Earlier this year, The New York Times broke the story and raised public awareness of a little-known facial recognition startup called Clearview AI, which sells their controversial technology to more than 600 law enforcement agencies and police units around the nation. CEO Hon Ton-That says the benefits of the technology include allowing police to identify criminals quickly and efficiently, often from a single photo uploaded to the service.
Facial recognition technology is already used in varying capacities throughout our nation. With an estimated 18,000 U.S. departments currently using the tool, many officers claim they have been able to break open cold cases, ranging from child sexual abuse to assault, as well as stop criminals from leaving the country illegally. There are countless beneficial uses of this technology, but also many unknowns and concerns over issues like privacy and bias. Used with wisdom and abundant transparency, this type of technology might indeed revolutionize safety in our communities. But adopted too quickly, or without adequate understanding of its various possibilities, it might also lead to dangerous or even deadly injustices.
When you hear “facial recognition technology,” perhaps you think of Face ID on the iPhone or even Clear technology used in major airports. But many people fear facial recognition technology because of the potential for privacy invasion and a growing Big Brother surveillance state. Who is watching us, what do they know, and is my data safe? But another major ethical issue with this technology is the potential of racial bias or profiling, which may lead to additional racial profiling and harm to our brothers and sisters of color.
Facial recognition systems are built on various pieces of image data fed into an artificial intelligence (AI) system that can help identify potential leads and photo matches with varying levels of accuracy. But if there’s any problem with the quality of data, the number of inputs, or even how the system is used as it continues to grow in accuracy, it may yield false positives that could have devastating consequences in high-stakes situations.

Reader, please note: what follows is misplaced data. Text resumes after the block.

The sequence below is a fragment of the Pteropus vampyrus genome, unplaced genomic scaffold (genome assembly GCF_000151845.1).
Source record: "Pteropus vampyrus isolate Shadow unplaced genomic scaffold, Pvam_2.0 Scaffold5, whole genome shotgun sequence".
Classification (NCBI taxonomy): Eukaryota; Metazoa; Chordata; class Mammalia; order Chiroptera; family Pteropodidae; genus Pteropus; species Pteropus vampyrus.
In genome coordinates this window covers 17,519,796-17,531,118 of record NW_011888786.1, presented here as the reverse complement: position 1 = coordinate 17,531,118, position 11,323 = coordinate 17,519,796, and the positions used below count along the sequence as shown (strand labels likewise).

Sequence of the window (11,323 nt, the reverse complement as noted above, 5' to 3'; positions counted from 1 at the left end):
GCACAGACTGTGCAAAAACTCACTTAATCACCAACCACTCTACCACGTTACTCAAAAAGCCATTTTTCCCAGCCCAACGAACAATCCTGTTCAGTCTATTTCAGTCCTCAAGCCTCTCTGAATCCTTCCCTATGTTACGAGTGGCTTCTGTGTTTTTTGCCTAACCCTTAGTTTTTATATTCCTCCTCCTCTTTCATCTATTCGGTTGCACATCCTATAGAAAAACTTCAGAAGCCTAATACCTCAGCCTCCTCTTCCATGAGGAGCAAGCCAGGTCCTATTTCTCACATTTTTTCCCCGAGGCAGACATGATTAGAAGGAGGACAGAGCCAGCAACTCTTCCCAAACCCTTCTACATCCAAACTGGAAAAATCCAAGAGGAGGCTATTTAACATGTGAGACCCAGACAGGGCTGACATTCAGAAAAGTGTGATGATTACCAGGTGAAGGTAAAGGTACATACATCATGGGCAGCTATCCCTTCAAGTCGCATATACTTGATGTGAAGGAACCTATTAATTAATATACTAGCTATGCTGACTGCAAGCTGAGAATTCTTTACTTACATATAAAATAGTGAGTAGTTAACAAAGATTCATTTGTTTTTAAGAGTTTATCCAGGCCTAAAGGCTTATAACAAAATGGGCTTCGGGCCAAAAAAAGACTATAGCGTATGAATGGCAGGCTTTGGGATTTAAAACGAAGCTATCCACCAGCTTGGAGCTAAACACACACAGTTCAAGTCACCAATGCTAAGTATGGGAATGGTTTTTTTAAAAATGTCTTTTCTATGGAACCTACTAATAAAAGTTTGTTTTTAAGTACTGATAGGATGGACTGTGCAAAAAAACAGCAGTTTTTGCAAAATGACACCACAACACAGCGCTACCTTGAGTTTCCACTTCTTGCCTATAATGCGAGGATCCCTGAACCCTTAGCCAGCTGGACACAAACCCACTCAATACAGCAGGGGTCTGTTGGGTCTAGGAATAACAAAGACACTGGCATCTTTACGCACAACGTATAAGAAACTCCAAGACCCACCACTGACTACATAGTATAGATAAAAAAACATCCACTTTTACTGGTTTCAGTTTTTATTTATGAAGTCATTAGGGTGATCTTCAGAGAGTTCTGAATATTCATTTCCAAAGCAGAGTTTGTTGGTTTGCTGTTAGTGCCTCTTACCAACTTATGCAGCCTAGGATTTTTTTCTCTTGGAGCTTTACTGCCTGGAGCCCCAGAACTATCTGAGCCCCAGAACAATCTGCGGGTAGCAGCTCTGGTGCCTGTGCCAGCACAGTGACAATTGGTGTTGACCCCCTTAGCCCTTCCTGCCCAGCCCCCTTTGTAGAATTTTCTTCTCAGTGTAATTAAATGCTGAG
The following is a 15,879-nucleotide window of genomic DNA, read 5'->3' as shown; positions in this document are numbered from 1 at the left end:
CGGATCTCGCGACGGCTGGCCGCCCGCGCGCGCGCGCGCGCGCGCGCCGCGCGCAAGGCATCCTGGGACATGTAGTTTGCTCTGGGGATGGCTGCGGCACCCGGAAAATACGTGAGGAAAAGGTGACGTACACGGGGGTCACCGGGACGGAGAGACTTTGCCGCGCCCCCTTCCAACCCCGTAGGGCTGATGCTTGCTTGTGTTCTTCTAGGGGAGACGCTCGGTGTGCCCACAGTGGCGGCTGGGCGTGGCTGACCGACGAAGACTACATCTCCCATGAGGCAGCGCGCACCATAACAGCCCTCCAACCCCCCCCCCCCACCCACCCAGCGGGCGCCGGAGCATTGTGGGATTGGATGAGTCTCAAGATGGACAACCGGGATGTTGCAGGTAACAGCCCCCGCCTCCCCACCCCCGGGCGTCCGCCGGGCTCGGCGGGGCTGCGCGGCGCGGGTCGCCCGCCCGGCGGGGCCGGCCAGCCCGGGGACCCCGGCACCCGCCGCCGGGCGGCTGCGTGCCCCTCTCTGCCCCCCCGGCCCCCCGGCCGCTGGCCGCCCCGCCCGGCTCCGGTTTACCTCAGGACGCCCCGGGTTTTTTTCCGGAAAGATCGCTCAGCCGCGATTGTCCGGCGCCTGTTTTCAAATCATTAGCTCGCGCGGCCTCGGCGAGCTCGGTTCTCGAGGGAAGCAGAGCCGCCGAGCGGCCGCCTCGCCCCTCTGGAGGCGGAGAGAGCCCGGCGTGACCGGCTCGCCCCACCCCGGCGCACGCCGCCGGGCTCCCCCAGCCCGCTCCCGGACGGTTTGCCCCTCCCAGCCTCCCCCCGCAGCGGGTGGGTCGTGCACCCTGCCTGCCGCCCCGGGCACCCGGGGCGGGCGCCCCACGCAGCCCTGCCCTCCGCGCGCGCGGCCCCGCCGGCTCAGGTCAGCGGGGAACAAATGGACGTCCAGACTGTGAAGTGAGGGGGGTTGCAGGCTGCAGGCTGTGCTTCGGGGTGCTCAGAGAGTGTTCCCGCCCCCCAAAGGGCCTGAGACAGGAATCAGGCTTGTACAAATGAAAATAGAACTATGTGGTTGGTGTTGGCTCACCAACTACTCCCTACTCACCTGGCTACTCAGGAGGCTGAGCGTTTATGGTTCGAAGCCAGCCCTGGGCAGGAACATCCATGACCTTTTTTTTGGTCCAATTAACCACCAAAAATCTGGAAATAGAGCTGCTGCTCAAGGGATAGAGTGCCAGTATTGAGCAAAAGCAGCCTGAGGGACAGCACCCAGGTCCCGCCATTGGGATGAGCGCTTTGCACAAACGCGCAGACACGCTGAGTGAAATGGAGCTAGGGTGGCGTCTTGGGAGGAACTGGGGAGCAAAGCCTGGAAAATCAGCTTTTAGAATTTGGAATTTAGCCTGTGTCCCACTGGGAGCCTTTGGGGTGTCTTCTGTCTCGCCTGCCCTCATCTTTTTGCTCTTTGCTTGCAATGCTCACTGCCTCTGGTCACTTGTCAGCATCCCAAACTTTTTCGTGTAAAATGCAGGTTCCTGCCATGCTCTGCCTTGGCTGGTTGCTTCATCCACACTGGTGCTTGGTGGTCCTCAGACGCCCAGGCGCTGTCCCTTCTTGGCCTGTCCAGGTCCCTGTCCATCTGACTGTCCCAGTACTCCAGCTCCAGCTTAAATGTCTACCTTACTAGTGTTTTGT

Given the possibility of racial bias and profiling if these tools are overly relied on or used indiscriminately by police or government officials, IBM and Amazon recently announced they were either stopping all work on facial recognition or putting a year-long moratorium on facial recognition tools for police. They join many states and municipalities that have banned, or heavily regulated, facial recognition use by police. Pressure is also ramping up at the federal level for a comprehensive bill regulating this technology in policing.
Given the breakdown of trust in our communities and the known issues of racial bias with facial recognition technologies, it is wise and loving for us to slow down the implementation of these powerful tools in our communities, taking time to debate the ethics surrounding them—as well as vetting them sufficiently and accounting for bias—before they’re deployed in mass.
In December 2019, the National Institute of Standards and Technology released a landmark report demonstrating the inherent bias these systems can inadvertently exhibit. The researchers evaluated 189 different algorithms from across the industry and found some disturbing trends. The team saw “higher rates of false positives for Asian and African American faces relative to images of Caucasians,” especially those of African American females. High false positives were also found among Native Americans, Alaskan Indians, and Pacific Islanders.